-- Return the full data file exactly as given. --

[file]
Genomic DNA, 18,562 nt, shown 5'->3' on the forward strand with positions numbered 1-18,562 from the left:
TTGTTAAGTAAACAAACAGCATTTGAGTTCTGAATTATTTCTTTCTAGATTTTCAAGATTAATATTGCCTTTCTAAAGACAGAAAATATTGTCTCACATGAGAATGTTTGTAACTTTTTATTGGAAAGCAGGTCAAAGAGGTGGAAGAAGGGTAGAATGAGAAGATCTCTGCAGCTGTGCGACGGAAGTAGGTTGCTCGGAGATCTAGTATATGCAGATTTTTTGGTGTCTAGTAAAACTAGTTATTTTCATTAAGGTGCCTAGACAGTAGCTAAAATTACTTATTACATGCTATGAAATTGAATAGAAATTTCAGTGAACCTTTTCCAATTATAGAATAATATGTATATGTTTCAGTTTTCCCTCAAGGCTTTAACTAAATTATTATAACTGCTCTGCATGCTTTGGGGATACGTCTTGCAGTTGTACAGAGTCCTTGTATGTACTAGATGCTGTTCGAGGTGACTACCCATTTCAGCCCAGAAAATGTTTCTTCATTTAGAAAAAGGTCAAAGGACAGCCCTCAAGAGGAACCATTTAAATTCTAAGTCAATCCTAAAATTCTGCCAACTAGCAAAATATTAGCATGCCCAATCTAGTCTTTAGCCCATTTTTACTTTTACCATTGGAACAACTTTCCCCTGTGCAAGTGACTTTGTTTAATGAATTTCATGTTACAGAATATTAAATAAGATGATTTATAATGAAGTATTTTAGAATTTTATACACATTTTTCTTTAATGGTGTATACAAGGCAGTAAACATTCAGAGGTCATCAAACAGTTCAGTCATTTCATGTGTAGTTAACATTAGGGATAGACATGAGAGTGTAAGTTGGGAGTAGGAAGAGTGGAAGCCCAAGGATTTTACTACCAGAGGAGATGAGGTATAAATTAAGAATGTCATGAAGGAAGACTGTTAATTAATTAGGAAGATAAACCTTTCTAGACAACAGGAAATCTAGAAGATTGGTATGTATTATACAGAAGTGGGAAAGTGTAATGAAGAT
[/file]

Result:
Genomic DNA, 18,562 nt, shown 5'->3' on the forward strand with positions numbered 1-18,562 from the left:
TTGTTAAGTAAACAAACAGCATTTGAGTTCTGAATTATTTCTTTCTAGATTTTCAAGATTAATATTGCCTTTCTAAAGACAGAAAATATTGTCTCACATGAGAATGTTTGTAACTTTTTATTGGAAAGCAGGTCAAAGAGGTGGAAGAAGGGTAGAATGAGAAGATCTCTGCAGCTGTGCGACGGAAGTAGGTTGCTCGGAGATCTAGTATATGCAGATTTTTTGGTGTCTAGTAAAACTAGTTATTTTCATTAAGGTGCCTAGACAGTAGCTAAAATTACTTATTACATGCTATGAAATTGAATAGAAATTTCAGTGAACCTTTTCCAATTATAGAATAATATGTATATGTTTCAGTTTTCCCTCAAGGCTTTAACTAAATTATTATAACTGCTCTGCATGCTTTGGGGATACGTCTTGCAGTTGTACAGAGTCCTTGTATGTACTAGATGCTGTTCGAGGTGACTACCCATTTCAGCCCAGAAAATGTTTCTTCATTTAGAAAAAGGTCAAAGGACAGCCCTCAAGAGGAACCATTTAAATTCTAAGTCAATCCTAAAATTCTGCCAACTAGCAAAATATTAGCATGCCCAATCTAGTCTTTAGCCCATTTTTACTTTTACCATTGGAACAACTTTCCCCTGTGCAAGTGACTTTGTTTAATGAATTTCATGTTACAGAATATTAAATAAGATGATTTATAATGAAGTATTTTAGAATTTTATACACATTTTTCTTTAATGGTGTATACAAGGCAGTAAACATTCAGAGGTCATCAAACAGTTCAGTCATTTCATGTGTAGTTAACATTAGGGATAGACATGAGAGTGTAAGTTGGGAGTAGGAAGAGTGGAAGCCCAAGGATTTTACTACCAGAGGAGATGAGGTATAAATTAAGAATGTCATGAAGGAAGACTGTTAATTAATTAGGAAGATAAACCTTTCTAGACAACAGGAAATCTAGAAGATTGGTATGTATTATACAGAAGTGGGAAAGTGTAATGAAGAT